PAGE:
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Canopy Growth’s Stocks Soar as Beer Giant Invests $4 Billion

Canopy’s Stocks Soar as Beer Giant Invests $4 Billion
Photo Gracie Malley for Cannabis Now

Economics

Canopy Growth’s Stocks Soar as Beer Giant Invests $4 Billion

In the surest sign yet of synergy between the cannabis and booze industries, one of North America’s top brewers just dropped $4 billion into the continent’s top legal cannabis cultivator. The move sent the cultivator’s stocks soaring —  although not the brewer’s.

Shares of the Ontario-based cannabis producer Canopy Growth Corp. jumped nearly 30 percent on Aug. 15, after beer giant Constellation Brands announced it will invest another $4 billion in the Canadian company.

Constellation last year paid $190 million for a 10 percent stake in Canopy Growth, with an eye toward the development of a cannabis-infused beer. This new investment will increase Constellation’s stake in the company up to about 38 percent.

“Over the past year, we’ve come to better understand the cannabis market, the tremendous growth opportunity it presents and Canopy’s market-leading capabilities in this space,” Constellation CEO Rob Sands said in a statement. “We look forward to supporting Canopy as they extend their recognized global leadership position in the medical and recreational cannabis space.”

Constellation Brands, based in upstate New York, is the stateside brewer of Corona beer and distributor of Robert Mondavi wine. In Mexico, where the brand originates, Corona is brewed by Grupo Modelo. Constellation also markets Modelo and Pacifico beer in the United States, as well as Sweden’s Svedka vodka.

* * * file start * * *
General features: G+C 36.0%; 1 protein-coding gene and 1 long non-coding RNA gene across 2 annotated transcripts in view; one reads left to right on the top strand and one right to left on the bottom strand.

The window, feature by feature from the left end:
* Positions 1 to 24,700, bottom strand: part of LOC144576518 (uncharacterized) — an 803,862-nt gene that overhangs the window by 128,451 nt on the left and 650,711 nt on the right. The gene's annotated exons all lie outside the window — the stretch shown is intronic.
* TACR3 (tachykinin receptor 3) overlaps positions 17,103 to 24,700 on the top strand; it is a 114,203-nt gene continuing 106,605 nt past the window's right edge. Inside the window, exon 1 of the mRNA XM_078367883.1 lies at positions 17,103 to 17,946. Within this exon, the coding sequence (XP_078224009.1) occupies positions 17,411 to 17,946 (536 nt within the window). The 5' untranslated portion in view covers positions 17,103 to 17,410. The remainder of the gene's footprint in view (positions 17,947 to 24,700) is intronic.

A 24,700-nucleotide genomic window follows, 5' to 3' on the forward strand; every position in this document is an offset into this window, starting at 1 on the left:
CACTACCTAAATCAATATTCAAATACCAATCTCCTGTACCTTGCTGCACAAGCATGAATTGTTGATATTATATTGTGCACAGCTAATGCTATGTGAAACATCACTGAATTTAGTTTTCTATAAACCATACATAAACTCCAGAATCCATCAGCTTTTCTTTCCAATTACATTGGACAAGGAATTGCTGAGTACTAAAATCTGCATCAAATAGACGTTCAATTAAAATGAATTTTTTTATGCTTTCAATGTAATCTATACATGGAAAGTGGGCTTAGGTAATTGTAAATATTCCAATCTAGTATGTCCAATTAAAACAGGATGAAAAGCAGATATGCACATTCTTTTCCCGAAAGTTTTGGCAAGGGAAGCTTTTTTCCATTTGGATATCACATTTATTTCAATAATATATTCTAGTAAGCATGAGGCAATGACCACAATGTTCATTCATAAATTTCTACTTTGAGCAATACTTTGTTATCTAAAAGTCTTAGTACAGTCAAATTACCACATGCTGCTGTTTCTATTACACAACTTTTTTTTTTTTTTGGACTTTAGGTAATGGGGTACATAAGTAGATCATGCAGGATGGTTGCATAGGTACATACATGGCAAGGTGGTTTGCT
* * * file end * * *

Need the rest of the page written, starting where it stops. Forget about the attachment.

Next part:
The 30 percent jump was the biggest one-day gain Canopy has seen since it began trading on the New York Stock Exchange in May of this year. Canopy Growth, with a massive grow operation in Smith Falls, Ont., is North America’s top producer of legal cannabis.

Cannabis and Cannibalization

Constellation’s move is most the dramatic evidence yet of the emerging synergy between the cannabis and alcohol industries. Speaking to Market WatchWells Fargo analyst Bonnie Herzog called the news “very positive” for the company, as it “further solidifies Constellation Brands’ first-mover advantage as many of the major brewers are now pursuing cannabis as a potential growth driver.”

However, she acknowledged that “there could be some cannibalization risk for Constellation Brands’ beer/alcohol portfolio.”

Investopedia defines market cannibalization as a situation in which a new product introduced by a company “eats” up the demand for the current product, potentially reducing overall sales. This points to the long cultural divide between booze and pot as stimulants of choice — although there is clearly also broad overlap.

Nonetheless, Herzog was generally bullish on the move, even conjecturing that Constellation may eventually buy all of Canopy. She noted that the brewer has already reported a gain of more than $700 million on its initial investment.

The move also marks the entry of the United States’ big banking interests in the cannabis industry, as Constellation received financing for the deal from Bank of America and Goldman Sachs.

Canada is preparing for full legalization of cannabis this year following Parliament’s approval of the Canadian Cannabis Act in June. Prime Minister Justin Trudeau has said the country will legalize by Oct. 17.


On the Sober Side…

More sobering news was provided by CNBC, which noted that Constellation’s own stock plummeted 6 percent upon the announcement of the deal — its worst daily performance since January 2017. And trade website Brewbound reports that news of the deal came just as Constellation laid off dozens of employees tasked with marketing the company’s craft and specialty beers throughout the United States.

“Pot is certainly the next frontier for growth, but it’s also fraught with risk,” Boris Schlossberg, managing director of forex trading strategy at BK Asset Management, told CNBC.

“I view it almost like coffee. It’s a plant-based product that is very ripe for price competition,” Schlossberg added. “Basically, anyone can produce it. Could they be undercut through prices by somebody else once pot goes essentially global in the marketplace?”

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